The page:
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Entries in understanding (1)

Wednesday
Apr242013

focusitivity

One of the recurring bits of wisdom I keep reading about is focus. The quickest and easiest analogy is always a laser—a highly focused beam of ... wait, you know this, right? You've heard of a laser? Why does everyone always feel the need to define what a laser is when they use it in an analogy? Hasn't the laser been around since the 1960s? We know what this is now.

I digress.

That's easy to do, actually. Digress. Get distracted. Get off point. We live in a world of instant facts and information. The answer to any question (such as "when was the laser invented?") is just a few key taps away. So is our ability to get buried in so much detail we lose track of what we were looking for. We keep losing the needle of our attention in haystack of data we pull onto ourselves.

Most of the authors I admire are big advocates of focus. If you can focus your energy and effort on something, and give it enough intensity, you can accomplish things you might have thought were impossible before. Writing a book, for example. Rebuilding a car engine. Walking a tight rope. Focus and intensity for the win.

God is always talking about attention in the Bible. There are ten instances of the phrase "He who has ears to hear, let him hear!" In Luke 22:46 Jesus reprimanded the disciples for sleeping instead of remaining alert. All throughout the New Testament Christ informed the disciples that the message was hidden in plain sight, and that it takes focused attention to receive it. Check out Matthew 13:18, where Christ says, "So listen to what the story means, about the man who sowed the seed." He was about to lay down some sweet God wisdom on these fellas, and he wanted to make sure they were paying attention.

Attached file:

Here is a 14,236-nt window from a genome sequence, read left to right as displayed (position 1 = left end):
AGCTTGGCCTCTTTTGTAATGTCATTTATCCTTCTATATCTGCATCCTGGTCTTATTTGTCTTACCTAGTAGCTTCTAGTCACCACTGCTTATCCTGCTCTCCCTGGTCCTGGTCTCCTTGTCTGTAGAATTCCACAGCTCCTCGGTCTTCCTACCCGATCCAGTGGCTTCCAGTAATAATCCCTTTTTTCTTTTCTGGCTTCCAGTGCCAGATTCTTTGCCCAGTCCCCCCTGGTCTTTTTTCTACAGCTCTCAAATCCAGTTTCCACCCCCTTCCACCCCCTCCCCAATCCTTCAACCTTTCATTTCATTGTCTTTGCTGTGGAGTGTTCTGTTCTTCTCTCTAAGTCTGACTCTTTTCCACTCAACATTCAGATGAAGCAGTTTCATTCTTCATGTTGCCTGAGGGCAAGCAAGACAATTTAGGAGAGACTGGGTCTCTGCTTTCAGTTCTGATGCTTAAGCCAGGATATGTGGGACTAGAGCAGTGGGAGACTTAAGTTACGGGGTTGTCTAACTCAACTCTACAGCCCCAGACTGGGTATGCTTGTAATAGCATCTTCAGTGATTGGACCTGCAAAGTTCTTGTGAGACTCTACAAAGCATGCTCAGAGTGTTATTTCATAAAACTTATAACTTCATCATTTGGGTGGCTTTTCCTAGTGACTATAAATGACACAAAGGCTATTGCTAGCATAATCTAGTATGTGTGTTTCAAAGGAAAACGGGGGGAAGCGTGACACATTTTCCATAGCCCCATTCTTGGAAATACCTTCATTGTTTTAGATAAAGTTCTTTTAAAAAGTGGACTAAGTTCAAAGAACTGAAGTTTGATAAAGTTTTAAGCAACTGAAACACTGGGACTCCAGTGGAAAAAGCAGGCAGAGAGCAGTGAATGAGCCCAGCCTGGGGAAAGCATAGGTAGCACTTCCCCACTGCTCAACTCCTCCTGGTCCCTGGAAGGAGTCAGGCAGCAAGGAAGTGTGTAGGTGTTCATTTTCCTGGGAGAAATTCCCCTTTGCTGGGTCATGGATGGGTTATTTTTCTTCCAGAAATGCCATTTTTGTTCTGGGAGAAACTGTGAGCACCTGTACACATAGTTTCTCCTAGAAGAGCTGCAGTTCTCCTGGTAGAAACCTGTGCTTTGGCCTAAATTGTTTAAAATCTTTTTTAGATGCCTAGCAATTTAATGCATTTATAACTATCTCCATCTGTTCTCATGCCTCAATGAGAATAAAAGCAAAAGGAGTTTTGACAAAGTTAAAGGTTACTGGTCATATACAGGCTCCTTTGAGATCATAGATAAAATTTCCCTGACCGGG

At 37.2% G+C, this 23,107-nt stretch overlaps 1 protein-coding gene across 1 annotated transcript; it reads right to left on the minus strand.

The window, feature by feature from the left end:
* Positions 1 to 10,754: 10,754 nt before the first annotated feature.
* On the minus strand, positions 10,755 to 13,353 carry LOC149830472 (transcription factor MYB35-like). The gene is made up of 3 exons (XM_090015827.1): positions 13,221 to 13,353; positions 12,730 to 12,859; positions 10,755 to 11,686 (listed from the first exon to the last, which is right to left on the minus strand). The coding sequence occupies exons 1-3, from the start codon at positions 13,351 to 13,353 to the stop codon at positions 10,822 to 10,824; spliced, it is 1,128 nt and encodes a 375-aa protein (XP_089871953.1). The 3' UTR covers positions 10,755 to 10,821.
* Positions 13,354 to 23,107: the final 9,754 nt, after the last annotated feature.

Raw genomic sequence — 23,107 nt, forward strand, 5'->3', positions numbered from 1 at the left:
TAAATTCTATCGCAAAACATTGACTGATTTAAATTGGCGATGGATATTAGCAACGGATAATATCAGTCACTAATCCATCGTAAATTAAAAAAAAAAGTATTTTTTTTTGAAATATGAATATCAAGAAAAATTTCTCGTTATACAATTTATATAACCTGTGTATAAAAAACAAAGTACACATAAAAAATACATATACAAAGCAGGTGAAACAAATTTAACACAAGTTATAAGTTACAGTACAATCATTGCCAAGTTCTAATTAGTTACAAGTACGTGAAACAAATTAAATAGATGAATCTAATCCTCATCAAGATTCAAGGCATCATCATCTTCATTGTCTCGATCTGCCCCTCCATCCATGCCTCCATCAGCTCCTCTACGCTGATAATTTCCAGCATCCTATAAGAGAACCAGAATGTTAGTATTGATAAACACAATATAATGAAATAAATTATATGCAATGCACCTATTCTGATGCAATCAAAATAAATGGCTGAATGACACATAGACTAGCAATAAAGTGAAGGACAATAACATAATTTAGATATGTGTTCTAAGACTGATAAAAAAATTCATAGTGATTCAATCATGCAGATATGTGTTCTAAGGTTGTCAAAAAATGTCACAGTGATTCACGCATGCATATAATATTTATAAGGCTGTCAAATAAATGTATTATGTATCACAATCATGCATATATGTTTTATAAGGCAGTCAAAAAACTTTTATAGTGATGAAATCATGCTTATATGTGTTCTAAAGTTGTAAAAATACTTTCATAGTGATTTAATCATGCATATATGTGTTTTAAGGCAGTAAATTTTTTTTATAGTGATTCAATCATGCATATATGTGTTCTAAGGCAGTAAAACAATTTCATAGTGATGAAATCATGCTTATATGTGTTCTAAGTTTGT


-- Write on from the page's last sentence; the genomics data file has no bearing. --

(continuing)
I have a tendency to tune people out, especially if they aren't saying something I find interesting. The problem is, they may be saying something they believe to be vital. It's improtant to them, and by being dismissive or inattentive I'm essentially saying that they aren't important enough to me, and I don't care what they think is "vital." 

I'm working on being more focused when I listen. I'm starting by asking, "What is this person really trying to say, and what is their motive for saying it?" Knowing the "why" of things, or at least being interested in learning the why, helps you to be more focused and attentive. It's a step toward caring for others. 

I have this belief that the Word of God is all around us, in everything we encounter in our day, and wisdom is the tool we use and the treasure we gain when we start focusing on finding God's Word in our daily life. So let's focus and concentrate on being attentive, on listening, on learning. Let's focus on being faithful and compassionate and caring and wise. Let's be lasers.